May 14, 2014

An adventure a day...

Virginia City Historic District | Nevada


Seasons come and seasons go. There is no heavy-revvy . . . unless we remind ourselves that seasons are not isolated to weather. Shakespeare wrote,
All the world's a stage,
And all the men and women merely players;
They have their exits and their entrances;
And one man in his time plays many parts,
His acts being seven ages.
A lifetime is a succession of exits and entrances. Sometimes our passions suffer for it, routines are shaken. We adjust, purge, and reinvent.


My three and a half years in Idaho have involved change, survival, relational disappointments, grief over my children's choices, and residual consequences. Then there have been new jobs, addresses, landscapes, discoveries, friendships, and yes, a new climate.

Blogging has been swept aside by my line of work, ministry involvement, and the sport schedule of my 14-year old son. I have missed eye-dyllic because it is an outlet and a place to harness happenings.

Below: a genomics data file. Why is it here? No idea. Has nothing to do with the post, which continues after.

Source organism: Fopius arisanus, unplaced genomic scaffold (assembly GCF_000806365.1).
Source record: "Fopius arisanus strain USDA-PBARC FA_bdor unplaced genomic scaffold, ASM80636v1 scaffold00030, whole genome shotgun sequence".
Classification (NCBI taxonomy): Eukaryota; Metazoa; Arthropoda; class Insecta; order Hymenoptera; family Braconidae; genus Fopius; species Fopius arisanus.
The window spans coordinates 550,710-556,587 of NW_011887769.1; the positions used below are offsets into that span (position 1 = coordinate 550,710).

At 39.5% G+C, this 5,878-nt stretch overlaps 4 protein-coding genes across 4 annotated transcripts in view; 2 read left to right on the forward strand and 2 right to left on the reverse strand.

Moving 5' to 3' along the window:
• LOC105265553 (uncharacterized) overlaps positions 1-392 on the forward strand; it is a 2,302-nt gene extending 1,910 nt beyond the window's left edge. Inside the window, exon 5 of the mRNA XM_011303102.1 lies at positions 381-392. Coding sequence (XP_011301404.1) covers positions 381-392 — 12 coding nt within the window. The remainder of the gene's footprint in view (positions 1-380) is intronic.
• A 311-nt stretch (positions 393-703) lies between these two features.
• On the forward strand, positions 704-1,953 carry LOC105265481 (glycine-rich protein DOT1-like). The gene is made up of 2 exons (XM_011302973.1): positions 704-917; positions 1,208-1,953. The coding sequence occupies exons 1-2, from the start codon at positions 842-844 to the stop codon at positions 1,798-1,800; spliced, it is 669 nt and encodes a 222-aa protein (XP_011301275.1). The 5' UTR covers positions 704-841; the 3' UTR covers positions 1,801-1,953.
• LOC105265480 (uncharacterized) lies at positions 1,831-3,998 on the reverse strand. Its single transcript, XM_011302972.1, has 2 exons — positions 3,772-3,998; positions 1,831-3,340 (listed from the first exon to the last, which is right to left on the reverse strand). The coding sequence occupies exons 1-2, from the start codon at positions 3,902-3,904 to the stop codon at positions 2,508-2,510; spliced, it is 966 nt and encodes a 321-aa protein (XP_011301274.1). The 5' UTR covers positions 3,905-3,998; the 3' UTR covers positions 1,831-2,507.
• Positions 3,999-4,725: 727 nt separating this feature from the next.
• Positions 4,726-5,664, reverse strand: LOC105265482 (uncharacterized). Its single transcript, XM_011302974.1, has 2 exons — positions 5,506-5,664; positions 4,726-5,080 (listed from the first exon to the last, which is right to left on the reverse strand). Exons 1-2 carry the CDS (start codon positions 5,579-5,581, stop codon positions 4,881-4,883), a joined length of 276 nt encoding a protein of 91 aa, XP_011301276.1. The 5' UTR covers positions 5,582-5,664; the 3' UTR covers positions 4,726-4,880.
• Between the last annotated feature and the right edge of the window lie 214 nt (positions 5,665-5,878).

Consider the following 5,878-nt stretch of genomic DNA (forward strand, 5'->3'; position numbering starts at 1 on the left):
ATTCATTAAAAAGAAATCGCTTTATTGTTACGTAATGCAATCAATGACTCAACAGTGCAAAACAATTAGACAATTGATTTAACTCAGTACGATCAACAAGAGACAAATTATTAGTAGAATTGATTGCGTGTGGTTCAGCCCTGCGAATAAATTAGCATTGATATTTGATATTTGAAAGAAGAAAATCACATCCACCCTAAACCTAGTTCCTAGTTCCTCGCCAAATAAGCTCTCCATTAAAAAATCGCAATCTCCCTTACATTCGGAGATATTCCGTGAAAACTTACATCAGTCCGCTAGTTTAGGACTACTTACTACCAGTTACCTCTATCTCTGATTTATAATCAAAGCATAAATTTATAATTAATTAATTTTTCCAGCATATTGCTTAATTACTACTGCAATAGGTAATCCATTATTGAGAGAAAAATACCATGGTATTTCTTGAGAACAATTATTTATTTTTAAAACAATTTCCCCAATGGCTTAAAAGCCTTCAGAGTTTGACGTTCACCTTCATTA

I am still having incredible adventures (like the one pictured.) I just need to write them down.


My summer theme is: An adventure a day... I am aiming at keeping posts snack-like. I will search out new adventures and report the good stuff. Climb aboard!

Seaking adventure,

May 13, 2014

Jerusalem: A Cookbook

I love the movie, West Bank Story! It is a musical spoof of West Side Story and involves 2 fast food restaurants in the West Bank: Kosher King and Hummus Hut. David, an Israeli soldier, and Fatima, a lovely Palestinian cashier, fall in love in the midst of animosity and rivalry. The music is frolicsome and the antics amusing with an underlying message of getting along. It was the 2006 Academy Award Winner for Best Live Action Short Film. I strongly recommend it.

Jersusalem: A Cookbook resonates the movie's themes. Two chefs, coming from a history of ethnic conflict, collaborate on a book, only the love story is about food. Amazon offers this description of the book:
In Jerusalem, Yotam Ottolenghi and Sami Tamimi explore the vibrant cuisine of their home city—with its diverse Muslim, Jewish, and Christian communities. Both men were born in Jerusalem in the same year—Tamimi on the Arab east side and Ottolenghi in the Jewish west. This stunning cookbook offers 120 recipes from their unique cross-cultural perspective, from inventive vegetable dishes to sweet, rich desserts. With five bustling restaurants in London and two stellar cookbooks, Ottolenghi is one of the most respected chefs in the world; in Jerusalem, he and Tamimi have collaborated to produce their most personal cookbook yet.
This book provides a brief history of Jerusalem, the factors that developed the region's food culture, and the passions of both chefs. I have gathered great inspiration from it.